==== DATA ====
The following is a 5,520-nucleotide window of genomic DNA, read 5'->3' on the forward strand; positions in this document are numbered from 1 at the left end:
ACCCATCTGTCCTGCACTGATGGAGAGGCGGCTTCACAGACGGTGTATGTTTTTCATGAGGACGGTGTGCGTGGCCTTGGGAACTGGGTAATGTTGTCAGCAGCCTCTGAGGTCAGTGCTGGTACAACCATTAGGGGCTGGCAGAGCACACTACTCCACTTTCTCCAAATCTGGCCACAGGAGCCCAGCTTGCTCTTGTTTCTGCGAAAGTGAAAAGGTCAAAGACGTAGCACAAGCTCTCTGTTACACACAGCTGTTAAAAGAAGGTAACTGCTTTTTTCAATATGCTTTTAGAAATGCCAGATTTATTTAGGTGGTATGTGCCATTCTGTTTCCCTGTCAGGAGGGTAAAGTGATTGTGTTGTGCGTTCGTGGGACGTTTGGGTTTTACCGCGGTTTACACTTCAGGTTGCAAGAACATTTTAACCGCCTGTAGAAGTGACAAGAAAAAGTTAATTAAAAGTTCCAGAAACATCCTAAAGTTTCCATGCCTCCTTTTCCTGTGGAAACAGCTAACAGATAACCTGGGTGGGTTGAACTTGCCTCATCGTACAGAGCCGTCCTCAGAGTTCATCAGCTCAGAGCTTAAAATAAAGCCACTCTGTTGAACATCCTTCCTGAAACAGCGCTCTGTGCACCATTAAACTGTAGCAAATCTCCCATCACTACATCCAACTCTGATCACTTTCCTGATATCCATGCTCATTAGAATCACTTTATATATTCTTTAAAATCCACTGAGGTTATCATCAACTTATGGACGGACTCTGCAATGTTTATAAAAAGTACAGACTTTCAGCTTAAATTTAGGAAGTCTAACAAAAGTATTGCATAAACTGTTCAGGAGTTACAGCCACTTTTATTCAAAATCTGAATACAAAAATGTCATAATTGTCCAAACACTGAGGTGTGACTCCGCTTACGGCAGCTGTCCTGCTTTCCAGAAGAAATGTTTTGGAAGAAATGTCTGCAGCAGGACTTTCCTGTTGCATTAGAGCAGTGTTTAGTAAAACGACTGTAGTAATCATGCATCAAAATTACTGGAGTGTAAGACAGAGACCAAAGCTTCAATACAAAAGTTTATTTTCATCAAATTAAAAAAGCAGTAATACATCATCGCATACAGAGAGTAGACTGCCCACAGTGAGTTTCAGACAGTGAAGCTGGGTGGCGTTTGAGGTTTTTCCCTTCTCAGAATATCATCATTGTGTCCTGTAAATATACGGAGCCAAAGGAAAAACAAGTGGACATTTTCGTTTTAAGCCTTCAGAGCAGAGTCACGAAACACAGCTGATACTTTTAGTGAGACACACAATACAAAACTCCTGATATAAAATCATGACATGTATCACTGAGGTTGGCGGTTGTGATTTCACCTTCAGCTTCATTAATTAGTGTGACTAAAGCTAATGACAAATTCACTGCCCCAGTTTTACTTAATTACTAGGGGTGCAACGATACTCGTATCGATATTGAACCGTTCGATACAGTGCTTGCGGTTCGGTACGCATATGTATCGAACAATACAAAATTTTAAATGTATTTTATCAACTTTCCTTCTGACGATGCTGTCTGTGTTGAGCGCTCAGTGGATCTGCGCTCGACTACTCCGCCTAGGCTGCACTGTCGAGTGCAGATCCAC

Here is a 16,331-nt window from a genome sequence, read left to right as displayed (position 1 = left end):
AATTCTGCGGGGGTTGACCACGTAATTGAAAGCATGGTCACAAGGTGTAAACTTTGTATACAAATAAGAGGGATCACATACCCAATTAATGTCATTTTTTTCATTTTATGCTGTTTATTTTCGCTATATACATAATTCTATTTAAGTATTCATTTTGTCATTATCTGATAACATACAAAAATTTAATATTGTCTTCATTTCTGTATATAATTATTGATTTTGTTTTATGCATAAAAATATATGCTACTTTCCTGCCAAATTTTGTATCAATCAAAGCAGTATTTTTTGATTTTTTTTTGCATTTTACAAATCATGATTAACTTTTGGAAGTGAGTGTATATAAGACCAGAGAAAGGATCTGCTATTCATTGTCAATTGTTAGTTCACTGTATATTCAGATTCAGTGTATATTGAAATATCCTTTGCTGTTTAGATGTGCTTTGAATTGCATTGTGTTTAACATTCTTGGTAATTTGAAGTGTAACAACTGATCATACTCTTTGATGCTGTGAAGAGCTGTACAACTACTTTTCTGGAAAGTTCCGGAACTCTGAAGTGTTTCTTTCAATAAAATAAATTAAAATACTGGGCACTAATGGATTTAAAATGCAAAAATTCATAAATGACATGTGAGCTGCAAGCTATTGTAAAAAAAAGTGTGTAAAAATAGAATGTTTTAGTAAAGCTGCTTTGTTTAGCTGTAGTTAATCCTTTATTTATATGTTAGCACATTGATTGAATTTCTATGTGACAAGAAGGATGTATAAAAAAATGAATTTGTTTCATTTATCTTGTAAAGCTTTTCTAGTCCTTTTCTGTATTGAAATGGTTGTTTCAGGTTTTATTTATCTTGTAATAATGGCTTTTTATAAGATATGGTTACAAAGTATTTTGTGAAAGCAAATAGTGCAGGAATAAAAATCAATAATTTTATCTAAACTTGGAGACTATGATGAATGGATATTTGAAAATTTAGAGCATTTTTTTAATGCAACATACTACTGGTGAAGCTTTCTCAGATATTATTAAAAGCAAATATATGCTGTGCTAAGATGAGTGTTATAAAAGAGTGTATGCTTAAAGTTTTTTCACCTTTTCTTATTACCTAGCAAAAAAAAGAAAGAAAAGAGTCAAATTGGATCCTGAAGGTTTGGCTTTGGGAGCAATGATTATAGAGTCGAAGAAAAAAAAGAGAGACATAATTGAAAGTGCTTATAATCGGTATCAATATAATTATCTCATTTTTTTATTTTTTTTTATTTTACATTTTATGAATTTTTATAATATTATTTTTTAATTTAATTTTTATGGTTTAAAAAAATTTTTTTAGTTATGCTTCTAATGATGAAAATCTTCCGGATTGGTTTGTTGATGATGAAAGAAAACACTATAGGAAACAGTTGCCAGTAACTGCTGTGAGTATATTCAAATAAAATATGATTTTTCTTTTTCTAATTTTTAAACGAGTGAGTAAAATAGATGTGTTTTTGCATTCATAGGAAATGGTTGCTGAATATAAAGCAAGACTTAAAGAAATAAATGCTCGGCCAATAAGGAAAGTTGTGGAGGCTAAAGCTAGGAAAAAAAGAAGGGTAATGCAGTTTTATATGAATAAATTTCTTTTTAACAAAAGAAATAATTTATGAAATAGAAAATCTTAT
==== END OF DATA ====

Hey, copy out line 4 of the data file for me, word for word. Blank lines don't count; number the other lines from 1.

AATTCTGCGGGGGTTGACCACGTAATTGAAAGCATGGTCACAAGGTGTAAACTTTGTATACAAATAAGAGGGATCACATACCCAATTAATGTCATTTTTTTCATTTTATGCTGTTTATTTTCGCTATATACATAATTCTATTTAAGTATTCATTTTGTCATTATCTGATAACATACAAAAATTTAATATTGTCTTCATTTCTGTATATAATTATTGATTTTGTTTTATGCATAAAAATATATGCTACTTTCCTGCCAAATTTTGTATCAATCAAAGCAGTATTTTTTGATTTTTTTTTGCATTTTACAAATCATGATTAACTTTTGGAAGTGAGTGTATATAAGACCAGAGAAAGGATCTGCTATTCATTGTCAATTGTTAGTTCACTGTATATTCAGATTCAGTGTATATTGAAATATCCTTTGCTGTTTAGATGTGCTTTGAATTGCATTGTGTTTAACATTCTTGGTAATTTGAAGTGTAACAACTGATCATACTCTTTGATGCTGTGAAGAGCTGTACAACTACTTTTCTGGAAAGTTCCGGAACTCTGAAGTGTTTCTTTCAATAAAATAAATTAAAATACTGGGCACTAATGGATTTAAAATGCAAAAATTCATAAATGACATGTGAGCTGCAAGCTATTGTAAAAAAAAGTGTGTAAAAATAGAATGTTTTAGTAAAGCTGCTTTGTTTAGCTGTAGTTAATCCTTTATTTATATGTTAGCACATTGATTGAATTTCTATGTGACAAGAAGGATGTATAAAAAAATGAATTTGTTTCATTTATCTTGTAAAGCTTTTCTAGTCCTTTTCTGTATTGAAATGGTTGTTTCAGGTTTTATTTATCTTGTAATAATGGCTTTTTATAAGATATGGTTACAAAGTATTTTGTGAAAGCAAATAGTGCAGGAATAAAAATCAATAATTTTATCTAAACTTGGAGACTATGATGAATGGATATTTGAAAATTTAGAGCATTTTTTTAATGCAACATACTACTGGTGAAGCTTTCTCAGATATTATTAAAAGCAAATATATGCTGTGCTAAGATGAGTGTTATAAAAGAGTGTATGCTTAAAGTTTTTTCACCTTTTCTTATTACCTAGCAAAAAAAAGAAAGAAAAGAGTCAAATTGGATCCTGAAGGTTTGGCTTTGGGAGCAATGATTATAGAGTCGAAGAAAAAAAAGAGAGACATAATTGAAAGTGCTTATAATCGGTATCAATATAATTATCTCATTTTTTTATTTTTTTTTATTTTACATTTTATGAATTTTTATAATATTATTTTTTAATTTAATTTTTATGGTTTAAAAAAATTTTTTTAGTTATGCTTCTAATGATGAAAATCTTCCGGATTGGTTTGTTGATGATGAAAGAAAACACTATAGGAAACAGTTGCCAGTAACTGCTGTGAGTATATTCAAATAAAATATGATTTTTCTTTTTCTAATTTTTAAACGAGTGAGTAAAATAGATGTGTTTTTGCATTCATAGGAAATGGTTGCTGAATATAAAGCAAGACTTAAAGAAATAAATGCTCGGCCAATAAGGAAAGTTGTGGAGGCTAAAGCTAGGAAAAAAAGAAGGGTAATGCAGTTTTATATGAATAAATTTCTTTTTAACAAAAGAAATAATTTATGAAATAGAAAATCTTAT